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Pan-seared sounds



Ohio metal band Lo-Pan loves to tour.

“Most of us are very strongly connected to our performance,” said drummer Jesse Bartz. “That’s how we want to earn our fans.”

How much does Lo-Pan like touring? So much so that Bartz’s answer to almost every question ended up related to hitting the road:

On the story behind the title of the act’s latest album, “Salvador”: “We have an equipment dolly that we’ve been carrying around for the past four years. We nicknamed it that.” (Salvador, the equipment dolly, even appears on the cover of “Salvador,” the album).

On the disc’s topics: “The album is based around us being on tour. It’s music that we wrote or were experiencing while we were on the road. ”

On the benefits of living on said road: “The whole Midwest is becoming our local, our hometown. Those are like our second homes. We’re hitting them regularly. We have a stronger Midwest presence than anything.”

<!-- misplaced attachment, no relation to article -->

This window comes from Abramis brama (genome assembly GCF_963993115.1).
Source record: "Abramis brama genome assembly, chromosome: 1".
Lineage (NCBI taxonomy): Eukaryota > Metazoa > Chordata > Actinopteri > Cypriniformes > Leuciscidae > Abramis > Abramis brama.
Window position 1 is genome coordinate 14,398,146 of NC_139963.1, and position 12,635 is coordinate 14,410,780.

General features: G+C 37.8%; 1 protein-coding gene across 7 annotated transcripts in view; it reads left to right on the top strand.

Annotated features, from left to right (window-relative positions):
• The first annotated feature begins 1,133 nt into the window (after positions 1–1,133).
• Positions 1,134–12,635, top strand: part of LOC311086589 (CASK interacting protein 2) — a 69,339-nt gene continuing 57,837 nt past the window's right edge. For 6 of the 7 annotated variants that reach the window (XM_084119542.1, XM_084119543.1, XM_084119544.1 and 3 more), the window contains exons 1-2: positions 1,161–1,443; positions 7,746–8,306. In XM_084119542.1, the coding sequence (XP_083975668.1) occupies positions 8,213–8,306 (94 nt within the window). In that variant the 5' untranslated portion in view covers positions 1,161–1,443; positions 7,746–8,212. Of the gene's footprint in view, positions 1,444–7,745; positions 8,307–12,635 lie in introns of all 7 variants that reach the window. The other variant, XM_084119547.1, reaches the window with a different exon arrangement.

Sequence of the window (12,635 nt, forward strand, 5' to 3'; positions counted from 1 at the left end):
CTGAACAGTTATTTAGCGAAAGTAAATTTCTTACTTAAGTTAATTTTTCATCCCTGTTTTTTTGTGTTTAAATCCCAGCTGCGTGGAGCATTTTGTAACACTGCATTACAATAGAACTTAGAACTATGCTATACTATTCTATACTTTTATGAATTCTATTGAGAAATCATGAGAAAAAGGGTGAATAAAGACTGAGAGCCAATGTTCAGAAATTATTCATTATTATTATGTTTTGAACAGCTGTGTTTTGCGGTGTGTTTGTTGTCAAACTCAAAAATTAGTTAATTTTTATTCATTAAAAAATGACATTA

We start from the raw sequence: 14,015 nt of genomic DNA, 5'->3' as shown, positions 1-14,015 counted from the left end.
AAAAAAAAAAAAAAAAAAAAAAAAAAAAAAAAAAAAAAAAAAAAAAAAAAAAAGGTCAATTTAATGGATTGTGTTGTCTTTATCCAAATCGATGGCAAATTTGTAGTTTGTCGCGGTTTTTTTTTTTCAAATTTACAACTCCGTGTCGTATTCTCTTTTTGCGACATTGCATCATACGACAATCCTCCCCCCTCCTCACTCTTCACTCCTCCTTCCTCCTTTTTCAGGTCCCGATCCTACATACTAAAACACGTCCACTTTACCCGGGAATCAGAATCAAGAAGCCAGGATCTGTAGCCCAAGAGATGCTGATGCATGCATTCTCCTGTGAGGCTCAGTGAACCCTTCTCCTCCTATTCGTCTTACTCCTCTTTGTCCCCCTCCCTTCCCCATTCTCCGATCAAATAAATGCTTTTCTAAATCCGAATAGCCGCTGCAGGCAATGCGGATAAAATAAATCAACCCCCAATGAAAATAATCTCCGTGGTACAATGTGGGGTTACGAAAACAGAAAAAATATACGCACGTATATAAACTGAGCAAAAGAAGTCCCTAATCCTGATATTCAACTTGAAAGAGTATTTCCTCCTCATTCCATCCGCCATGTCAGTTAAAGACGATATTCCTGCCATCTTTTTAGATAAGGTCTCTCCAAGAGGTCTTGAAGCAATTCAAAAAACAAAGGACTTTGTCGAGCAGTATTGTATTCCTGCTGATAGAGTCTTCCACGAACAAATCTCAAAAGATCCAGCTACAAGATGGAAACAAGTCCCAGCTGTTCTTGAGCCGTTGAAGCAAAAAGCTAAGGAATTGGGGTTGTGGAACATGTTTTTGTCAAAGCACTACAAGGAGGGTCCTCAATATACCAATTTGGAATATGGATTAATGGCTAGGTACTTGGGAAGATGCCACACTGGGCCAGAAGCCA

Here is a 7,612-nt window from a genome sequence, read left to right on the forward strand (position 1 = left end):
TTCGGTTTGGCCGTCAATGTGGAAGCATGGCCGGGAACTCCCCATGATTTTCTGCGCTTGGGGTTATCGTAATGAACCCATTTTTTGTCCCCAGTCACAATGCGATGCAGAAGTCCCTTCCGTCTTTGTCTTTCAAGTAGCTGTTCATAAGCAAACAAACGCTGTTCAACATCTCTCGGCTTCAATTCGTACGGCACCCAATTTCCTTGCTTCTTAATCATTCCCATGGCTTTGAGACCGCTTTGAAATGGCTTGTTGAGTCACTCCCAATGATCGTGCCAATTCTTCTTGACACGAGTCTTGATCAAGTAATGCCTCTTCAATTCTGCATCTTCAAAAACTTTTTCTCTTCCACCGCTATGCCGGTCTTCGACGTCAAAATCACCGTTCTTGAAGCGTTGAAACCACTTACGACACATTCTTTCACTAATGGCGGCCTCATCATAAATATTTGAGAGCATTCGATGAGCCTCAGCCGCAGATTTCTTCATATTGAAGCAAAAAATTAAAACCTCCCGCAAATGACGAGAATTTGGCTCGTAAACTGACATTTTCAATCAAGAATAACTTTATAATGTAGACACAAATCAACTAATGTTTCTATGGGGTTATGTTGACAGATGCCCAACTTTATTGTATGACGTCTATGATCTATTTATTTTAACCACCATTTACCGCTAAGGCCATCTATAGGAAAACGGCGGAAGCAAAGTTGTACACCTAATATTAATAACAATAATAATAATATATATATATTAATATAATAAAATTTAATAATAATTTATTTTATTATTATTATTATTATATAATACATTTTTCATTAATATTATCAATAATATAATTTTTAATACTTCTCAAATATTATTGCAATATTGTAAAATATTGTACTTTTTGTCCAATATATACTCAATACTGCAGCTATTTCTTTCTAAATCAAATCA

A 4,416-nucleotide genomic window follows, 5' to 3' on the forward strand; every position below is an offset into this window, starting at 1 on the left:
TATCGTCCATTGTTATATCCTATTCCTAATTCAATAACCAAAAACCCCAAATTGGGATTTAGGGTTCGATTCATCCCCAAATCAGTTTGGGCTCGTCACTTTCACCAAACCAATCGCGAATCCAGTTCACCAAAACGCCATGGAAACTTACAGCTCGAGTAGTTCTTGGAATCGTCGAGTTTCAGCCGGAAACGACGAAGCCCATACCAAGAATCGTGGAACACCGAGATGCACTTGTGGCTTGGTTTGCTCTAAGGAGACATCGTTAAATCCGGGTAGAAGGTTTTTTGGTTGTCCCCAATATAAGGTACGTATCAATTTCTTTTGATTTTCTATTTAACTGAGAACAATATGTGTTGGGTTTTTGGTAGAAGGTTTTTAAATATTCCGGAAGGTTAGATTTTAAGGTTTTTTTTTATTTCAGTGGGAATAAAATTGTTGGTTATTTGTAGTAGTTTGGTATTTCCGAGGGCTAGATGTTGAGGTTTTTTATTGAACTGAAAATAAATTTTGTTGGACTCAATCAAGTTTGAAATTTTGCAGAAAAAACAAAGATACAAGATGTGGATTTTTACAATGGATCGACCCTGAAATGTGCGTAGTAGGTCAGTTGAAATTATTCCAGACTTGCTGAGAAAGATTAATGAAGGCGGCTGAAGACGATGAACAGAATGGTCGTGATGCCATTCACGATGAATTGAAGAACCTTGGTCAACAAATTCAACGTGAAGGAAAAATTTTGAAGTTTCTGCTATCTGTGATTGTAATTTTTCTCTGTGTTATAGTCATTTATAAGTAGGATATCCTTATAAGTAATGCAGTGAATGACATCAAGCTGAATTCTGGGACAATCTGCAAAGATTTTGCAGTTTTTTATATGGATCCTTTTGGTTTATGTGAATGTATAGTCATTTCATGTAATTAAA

On the type of people you’d have to be to like touring so much: “We have a different mentality than other bands. We get off on live performance. Not everyone does. It takes someone driven, or someone who’s just stupid like us, to put up with it.”

On where Lo-Pan got its name:

On having been to Oklahoma before: “The Conservatory is one of the clubs that we showed up at, and it just felt right.”

On why people should see Lo-Pan on Sunday: “They’ll definitely be impressed by the live performance. We’re comfortable. We’re a solid unit. Just get out and do it.”

On the future of Lo-Pan: “We’re really comfortable touring. We’d rather do that than anything else in the music industry. Hopefully, in five to 10 years,we’re a well-oiled machine. We realize we’re at the beginning stages, and we have a long way to go. ... We’re in it for the long haul.”

On what they do when not touring: “All of us are working jobs between to make it work.”

In fact, the guys of Lo-Pan are so into touring and the live experience that they shy away from even talking about what their music sounds like.

“We want it to be an individual experience. It should almost be like blind people listening to music, to not be swayed,” Bartz said. “We try to not describe our music and influences very much. It’s good time rock ’n’ roll. You won’t be disappointed.”

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